- A Tennessee court sided with a physician-owned independent practice association in a $58 million class-action lawsuit against Wellmont Health System.
- The complaint, filed in Sullivan County Law Court, accused Wellmont of breaching contractual nonsolicitation and noncompete agreements with Highlands Physicians and inking payer contracts outside the physician network. The decision, handed down Tuesday, did not include punitive damages, which HPI had requested.
- Wellmont merged with Mountain States Health Alliance earlier this year to form Ballad Health, a 21-hospital system. HPI, based in Kingsport, Tennessee, has 1,500 primary and specialty care physicians.
According to information on HPI’s website, the lawsuit alleged breach of contractual and fiduciary duties, including a stockholders agreement that created the Highlands Wellmont Health Network. Wellmont’s conduct also harmed HPI members by reducing fee-for-service level, the page says.
Wellmont expressed disappointment in the decision, saying in a written statement that it “believes it acted appropriately regarding the operations of Highlands Wellmont Health Network in serving patients and employers in our communities.”
The health system said “errors and other issues” that occurred during the 13-day jury trial will form the basis for an appeal.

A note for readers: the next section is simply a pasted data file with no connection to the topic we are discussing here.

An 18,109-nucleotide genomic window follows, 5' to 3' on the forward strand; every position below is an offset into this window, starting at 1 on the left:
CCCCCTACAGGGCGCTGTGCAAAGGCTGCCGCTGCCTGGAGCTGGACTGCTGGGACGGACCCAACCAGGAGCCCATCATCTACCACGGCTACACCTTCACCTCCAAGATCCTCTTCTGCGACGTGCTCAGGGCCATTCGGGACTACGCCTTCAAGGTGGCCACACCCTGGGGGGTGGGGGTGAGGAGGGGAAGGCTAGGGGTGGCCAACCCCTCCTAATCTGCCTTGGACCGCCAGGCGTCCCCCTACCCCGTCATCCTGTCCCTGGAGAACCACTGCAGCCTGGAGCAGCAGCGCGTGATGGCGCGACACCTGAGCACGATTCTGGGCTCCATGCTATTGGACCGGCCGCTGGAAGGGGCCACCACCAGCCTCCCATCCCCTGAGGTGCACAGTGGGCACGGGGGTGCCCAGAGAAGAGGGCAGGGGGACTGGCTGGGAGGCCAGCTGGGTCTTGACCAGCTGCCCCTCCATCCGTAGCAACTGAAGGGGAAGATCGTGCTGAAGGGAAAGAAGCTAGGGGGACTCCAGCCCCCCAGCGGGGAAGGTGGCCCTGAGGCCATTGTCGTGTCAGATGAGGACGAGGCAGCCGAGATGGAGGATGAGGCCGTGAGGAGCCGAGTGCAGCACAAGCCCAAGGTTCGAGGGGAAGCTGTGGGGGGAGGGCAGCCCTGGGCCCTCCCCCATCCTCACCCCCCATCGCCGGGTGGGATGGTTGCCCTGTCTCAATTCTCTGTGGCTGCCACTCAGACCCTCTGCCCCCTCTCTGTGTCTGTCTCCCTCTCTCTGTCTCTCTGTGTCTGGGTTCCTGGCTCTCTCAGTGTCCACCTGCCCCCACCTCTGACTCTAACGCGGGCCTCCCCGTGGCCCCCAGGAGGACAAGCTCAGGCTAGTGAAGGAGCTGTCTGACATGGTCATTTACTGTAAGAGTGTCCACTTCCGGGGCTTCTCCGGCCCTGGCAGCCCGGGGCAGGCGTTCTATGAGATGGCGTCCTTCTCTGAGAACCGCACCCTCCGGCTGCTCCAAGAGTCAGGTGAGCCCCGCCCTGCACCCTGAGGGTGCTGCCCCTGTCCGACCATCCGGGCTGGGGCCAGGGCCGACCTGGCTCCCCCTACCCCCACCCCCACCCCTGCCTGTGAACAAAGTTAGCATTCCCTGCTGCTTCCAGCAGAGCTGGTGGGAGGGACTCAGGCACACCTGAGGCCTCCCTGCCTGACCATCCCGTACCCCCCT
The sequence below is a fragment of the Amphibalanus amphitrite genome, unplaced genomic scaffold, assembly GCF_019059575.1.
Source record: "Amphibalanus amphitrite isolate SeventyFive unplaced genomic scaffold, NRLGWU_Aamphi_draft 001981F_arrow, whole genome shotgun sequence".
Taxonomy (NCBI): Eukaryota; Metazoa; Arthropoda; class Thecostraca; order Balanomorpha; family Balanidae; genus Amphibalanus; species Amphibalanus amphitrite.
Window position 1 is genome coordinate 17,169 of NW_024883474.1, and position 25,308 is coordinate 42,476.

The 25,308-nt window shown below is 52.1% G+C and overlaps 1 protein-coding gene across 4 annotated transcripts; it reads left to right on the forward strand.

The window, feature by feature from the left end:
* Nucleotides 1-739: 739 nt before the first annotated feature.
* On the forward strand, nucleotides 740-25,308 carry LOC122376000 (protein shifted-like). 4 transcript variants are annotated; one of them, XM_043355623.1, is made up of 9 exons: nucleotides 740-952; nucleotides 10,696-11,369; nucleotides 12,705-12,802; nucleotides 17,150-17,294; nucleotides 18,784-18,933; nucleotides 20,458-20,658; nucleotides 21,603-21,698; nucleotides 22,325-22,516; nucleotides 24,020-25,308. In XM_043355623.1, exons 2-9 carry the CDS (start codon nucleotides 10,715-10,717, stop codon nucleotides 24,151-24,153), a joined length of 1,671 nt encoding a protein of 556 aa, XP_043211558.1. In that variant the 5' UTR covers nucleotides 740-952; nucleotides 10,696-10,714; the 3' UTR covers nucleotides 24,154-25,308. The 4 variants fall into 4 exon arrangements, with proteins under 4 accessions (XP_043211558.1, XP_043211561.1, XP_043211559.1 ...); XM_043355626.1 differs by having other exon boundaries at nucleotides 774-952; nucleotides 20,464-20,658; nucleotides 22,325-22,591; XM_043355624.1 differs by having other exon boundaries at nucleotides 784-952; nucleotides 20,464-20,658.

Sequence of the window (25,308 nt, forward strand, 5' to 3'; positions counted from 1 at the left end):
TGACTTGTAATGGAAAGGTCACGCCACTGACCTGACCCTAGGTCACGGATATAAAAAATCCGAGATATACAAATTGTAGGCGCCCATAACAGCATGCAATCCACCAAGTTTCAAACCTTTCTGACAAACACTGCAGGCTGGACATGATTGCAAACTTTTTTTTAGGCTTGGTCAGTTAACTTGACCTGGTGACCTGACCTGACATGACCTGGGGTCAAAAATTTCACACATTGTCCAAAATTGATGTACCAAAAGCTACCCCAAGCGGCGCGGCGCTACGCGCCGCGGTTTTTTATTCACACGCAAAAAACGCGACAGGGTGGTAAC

Such disputes are likely to become more common as more health systems acquire physician practices.
Large health systems see physician practices as a way to expand specialty offerings, bring in new patients and solidify market share. Between 2015 and 2016, hospitals snapped up 5,000 physician practices and employed 14,000 doctors, according to an Avalere analysis done by the Physician Advocacy Institute. The report showed a 100% increase in hospital-owned physician practices and 63% rise in hospital-employed doctors since 2012.
In February, 92 doctors in Mecklenburg Medical Group sued Atrium Health seeking release from restrictive work covenants and the right to form a standalone practice.
The complaint, filed in Mecklenburg County Superior Court in North Carolina, alleged the health system engaged in anticompetitive practices including noncompete agreements and pushing doctors to refer patients to Atrium facilities if they required further care. In April, Atrium agreed to let the doctors separate from the health system.